Comparing Three Distinct Samples on Traumatic Events, Post Traumatic Stress Disorder and Dysfunctional Coping Styles


  •  Gary Blau    
  •  Glen Miller    

Abstract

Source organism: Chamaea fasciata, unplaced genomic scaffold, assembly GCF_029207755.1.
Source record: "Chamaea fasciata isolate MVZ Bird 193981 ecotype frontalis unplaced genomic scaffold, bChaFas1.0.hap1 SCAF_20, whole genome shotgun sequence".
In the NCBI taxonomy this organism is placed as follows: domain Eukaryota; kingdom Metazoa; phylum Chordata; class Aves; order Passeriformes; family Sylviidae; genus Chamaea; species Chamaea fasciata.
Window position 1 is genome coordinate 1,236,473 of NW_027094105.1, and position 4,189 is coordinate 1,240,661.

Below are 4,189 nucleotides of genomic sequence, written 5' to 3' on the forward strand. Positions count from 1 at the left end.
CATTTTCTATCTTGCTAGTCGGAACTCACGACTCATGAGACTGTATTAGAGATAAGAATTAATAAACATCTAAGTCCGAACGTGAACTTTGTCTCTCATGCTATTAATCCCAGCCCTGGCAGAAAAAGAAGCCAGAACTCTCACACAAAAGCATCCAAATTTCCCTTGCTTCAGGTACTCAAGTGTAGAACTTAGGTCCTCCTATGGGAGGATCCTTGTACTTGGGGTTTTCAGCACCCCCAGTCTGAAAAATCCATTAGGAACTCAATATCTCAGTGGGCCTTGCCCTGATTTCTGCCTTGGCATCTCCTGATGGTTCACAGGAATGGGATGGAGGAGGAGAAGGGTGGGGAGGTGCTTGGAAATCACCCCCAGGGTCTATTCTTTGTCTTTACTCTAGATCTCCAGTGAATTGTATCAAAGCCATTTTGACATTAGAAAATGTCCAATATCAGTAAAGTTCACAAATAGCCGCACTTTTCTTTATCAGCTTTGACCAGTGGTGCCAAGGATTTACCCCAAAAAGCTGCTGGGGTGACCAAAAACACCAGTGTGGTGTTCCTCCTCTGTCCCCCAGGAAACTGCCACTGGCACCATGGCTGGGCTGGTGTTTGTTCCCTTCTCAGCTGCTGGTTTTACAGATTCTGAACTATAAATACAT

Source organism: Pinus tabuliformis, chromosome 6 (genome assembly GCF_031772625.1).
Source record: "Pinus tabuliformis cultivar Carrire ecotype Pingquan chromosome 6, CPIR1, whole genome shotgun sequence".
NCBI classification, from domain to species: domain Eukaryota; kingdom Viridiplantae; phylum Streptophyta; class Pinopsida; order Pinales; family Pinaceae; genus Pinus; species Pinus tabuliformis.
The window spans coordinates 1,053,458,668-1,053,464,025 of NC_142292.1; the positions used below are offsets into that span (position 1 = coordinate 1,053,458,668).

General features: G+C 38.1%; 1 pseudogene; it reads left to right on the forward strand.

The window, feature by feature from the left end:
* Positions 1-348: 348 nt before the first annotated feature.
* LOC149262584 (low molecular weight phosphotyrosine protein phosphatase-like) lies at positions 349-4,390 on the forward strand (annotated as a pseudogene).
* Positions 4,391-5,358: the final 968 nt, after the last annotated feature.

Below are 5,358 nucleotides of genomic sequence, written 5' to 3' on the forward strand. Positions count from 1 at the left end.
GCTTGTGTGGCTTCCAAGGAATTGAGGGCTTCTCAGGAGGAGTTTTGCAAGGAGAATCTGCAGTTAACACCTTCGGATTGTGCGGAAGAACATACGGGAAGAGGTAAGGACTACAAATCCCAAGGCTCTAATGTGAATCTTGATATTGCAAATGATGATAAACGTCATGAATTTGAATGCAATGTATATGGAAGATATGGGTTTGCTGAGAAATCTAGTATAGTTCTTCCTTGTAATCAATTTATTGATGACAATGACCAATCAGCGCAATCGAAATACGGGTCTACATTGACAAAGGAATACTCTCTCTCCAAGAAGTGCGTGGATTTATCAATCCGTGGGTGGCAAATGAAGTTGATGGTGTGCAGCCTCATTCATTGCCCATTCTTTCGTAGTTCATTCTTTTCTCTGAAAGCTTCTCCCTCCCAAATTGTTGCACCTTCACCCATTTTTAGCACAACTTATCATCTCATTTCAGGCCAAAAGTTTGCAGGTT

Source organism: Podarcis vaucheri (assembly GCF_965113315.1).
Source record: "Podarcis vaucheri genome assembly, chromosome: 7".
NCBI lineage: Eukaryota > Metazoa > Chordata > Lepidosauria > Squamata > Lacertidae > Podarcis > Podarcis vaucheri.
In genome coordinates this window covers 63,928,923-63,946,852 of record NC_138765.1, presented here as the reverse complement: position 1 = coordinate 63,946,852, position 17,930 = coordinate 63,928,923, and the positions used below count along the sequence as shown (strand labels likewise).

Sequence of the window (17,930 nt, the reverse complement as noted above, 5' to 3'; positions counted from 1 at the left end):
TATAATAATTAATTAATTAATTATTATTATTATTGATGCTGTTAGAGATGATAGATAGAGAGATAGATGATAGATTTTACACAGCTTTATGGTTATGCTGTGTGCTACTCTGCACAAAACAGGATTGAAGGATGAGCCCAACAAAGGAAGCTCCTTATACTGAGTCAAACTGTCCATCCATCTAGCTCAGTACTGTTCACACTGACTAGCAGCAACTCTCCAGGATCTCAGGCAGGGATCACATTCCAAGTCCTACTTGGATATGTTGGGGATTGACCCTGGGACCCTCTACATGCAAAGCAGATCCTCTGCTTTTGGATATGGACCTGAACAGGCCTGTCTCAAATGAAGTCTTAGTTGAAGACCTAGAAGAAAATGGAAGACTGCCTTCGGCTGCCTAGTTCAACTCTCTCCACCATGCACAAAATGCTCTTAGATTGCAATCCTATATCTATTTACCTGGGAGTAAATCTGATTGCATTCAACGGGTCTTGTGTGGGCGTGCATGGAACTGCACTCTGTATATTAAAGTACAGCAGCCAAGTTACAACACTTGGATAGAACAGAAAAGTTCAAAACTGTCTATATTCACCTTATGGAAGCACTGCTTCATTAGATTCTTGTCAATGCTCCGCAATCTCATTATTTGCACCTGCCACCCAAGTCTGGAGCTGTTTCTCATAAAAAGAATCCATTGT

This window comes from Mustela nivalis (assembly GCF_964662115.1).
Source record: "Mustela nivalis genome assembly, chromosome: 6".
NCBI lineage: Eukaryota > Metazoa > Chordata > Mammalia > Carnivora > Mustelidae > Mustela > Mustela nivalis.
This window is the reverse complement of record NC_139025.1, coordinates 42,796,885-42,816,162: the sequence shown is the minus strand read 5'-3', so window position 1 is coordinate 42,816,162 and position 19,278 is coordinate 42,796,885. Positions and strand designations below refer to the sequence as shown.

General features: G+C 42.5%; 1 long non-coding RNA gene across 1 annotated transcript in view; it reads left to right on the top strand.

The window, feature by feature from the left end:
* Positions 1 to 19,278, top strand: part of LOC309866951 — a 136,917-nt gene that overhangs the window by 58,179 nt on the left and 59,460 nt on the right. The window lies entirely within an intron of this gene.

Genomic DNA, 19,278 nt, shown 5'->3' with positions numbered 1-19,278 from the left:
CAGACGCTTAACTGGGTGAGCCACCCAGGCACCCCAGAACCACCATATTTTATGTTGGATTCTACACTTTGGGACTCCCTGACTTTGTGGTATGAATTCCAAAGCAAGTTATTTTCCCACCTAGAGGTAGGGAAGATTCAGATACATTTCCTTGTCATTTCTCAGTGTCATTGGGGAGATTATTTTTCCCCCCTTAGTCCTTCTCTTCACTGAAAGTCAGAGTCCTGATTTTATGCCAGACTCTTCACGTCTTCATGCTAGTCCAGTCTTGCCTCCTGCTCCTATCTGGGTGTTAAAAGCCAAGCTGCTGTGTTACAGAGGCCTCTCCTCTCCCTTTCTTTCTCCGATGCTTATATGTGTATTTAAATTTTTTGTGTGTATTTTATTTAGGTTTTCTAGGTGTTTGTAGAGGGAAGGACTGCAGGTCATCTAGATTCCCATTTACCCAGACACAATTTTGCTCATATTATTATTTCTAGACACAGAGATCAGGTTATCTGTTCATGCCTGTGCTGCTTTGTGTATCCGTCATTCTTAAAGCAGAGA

The purpose of this study was to compare three distinct United States (US) samples on traumatic events, dysfunctional coping styles and Post Traumatic Stress Disorder (PTSD). The samples were: civilian (n = 97); non-combat military veterans (n=61) and combat military veterans (n = 91). An online survey was used to collect all the data. The average age across all participants was 29 years old. For the overall combined sample, three avoidance coping styles, venting, denial, and dark humor, were each positively related to Post Traumatic Stress Disorder (PTSD). Looking at differences between the three samples, the combat veteran sample had more traumatic events (TEs), with the most recent TE being longer ago, then the non-combat veteran and civilian samples. There were no sample differences in PTSD. However, the non-combat veteran sample had higher levels of denial, venting and dark humor in dealing with their most recent TE, than the other two samples. This research draws needed attention to helping non-combat military veterans cope in a more positive way with their most recent TE. Future research directions and study limitations are discussed.



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